First Fires, Now Floods: 17 Dead And 17 Missing As California Hit By Mudslides

At least 15 people have been killed after the first major storm to hit southern California this winter unleashed flooding and mudslides that toppled homes and prompted emergency rescues and evacuation orders in an area that just endured historically intense wildfires.

Long-awaited rain fell on a region left vulnerable to new forms of natural disaster after spending weeks ablaze, the type of pivot from weather hazard to weather hazard that is common to a state that periodically grapples with drought, flooding, earthquakes and wildfires. By Tuesday morning, some places in the greater Los Angeles area had seen more than 10 centimetres (4 inches) of rainfall.

Those heavy rains brought severe and sometimes-deadly consequences, including what one official called a “catastrophic mud flow” that hurtled onto Highway 101 early in the morning. Officials in Santa Barbara said at least 15 people had died, with at least 25 others injured, a number poised to grow as search-and-rescue operations continued.

“It looked like a World War I battlefield. It was literally a carpet of mud and debris everywhere,” Santa Barbara County Sheriff Bill Brown said at a press conference, describing a landscape littered with boulders, mangled cars and downed powerlines.

Houses were swept away, stretches of major roads were rendered inaccessible by inundating mud and rain and and people were ordered out of their homes in areas that last month were menaced and forced to evacuate by raging blazes.

​Firefighters rescued scores of people who were trapped in vehicles and homes by water and debris, wading through waste-deep mud and avoiding downed wires. By the afternoon potentially dozens of people remained unaccounted for and first responders were at work evacuating hundreds of people trapped in a canyon.

“We still have an active search-and-rescue operation,” Mr Brown said, adding that “several dozen” homes were likely destroyed or severely damaged.

In Montecito, firefighters extracted a mud-coated 14-year-old girl from a collapsed home where she had been pinioned for hours.

“I thought I was dead for a minute there,” the girl could be heard saying on video posted by KNBC-TV before she was taken away on a stretcher.

Santa Barbara County spokesman David Villalobos told the Associated Press that all of the deaths were believed to have occurred in Montecito, a wealthy enclave of about 9,000 people northwest of Los Angeles that is home to such celebrities as Oprah Winfrey, Rob Lowe and Ellen DeGeneres.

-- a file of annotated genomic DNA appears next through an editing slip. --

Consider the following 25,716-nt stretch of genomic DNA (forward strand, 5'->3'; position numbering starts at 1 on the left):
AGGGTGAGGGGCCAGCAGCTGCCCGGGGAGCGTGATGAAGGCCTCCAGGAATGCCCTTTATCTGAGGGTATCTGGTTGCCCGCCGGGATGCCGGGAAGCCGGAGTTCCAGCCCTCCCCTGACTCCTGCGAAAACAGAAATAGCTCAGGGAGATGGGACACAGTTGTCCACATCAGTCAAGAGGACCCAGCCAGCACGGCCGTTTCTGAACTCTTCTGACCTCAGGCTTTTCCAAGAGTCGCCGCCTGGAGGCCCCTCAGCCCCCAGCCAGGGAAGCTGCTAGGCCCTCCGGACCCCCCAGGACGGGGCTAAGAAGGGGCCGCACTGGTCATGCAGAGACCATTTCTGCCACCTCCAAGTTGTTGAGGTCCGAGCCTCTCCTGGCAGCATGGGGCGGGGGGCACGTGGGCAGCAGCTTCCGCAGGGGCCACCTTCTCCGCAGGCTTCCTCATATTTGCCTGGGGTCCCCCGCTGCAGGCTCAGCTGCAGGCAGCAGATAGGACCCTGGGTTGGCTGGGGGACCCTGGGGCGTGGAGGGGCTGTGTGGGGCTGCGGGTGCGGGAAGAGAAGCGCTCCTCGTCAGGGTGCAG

California’s Office of Emergency Services said it had deployed flood rescue teams to help pull people from the torrential cocktail of rainwater and mud.

“Teams are actively engaged in life saving operations,” the office said.

With several routes already shut down, authorities issued a shelter-in-place warning imploring people to avoid perilous roads.

“Take protective actions to stay safe which may include sheltering-in-place or seeking high ground, avoiding power lines and trees, staying off roads and highways, and do not attempt to leave and drive across flowing water or mud,” an alert warned.

Ellen DeGeneres posted a photo on Twitter of a roadway choked with mud and brown water.

“This is not a river,” DeGeneres wrote on Twitter. “This is the 101 freeway in my neighborhood right now. Montecito needs your love and support.”

Wildfires that scorched southern California for much of December — including an epic blaze that became the state’s largest — amplified the risk from winter storms, with fire-loosened soil threatening to surge forward when mixed with heavy rain.

Residents who spent much of last month being urged to stay off roads and warned of potential evacuation orders faced the same outcomes from a different cause.

Authorities in Santa Barbara County, north of Los Angeles, issued evacuation orders for areas that had burned — warning in an alert of “heavy rain, high winds and extremely dangerous flash flooding, mud and debris flows,” — and a local emergency declaration. The National Weather Service issued a flash flood warning for areas charred by a pair of recent wildfires.

“The intensity of the Thomas Fire left our mountains with little or no vegetation to prevent the slopes from sliding,” the county declaration read, referencing the record-setting inferno that consumed some 280,000 acres. “Hence, a critical watershed was burned, and following wildfire and the immediate approach of winter storms, the threat of flash floods and debris flows is now 10 times greater than before the fire – they can happen with little or no warning”.

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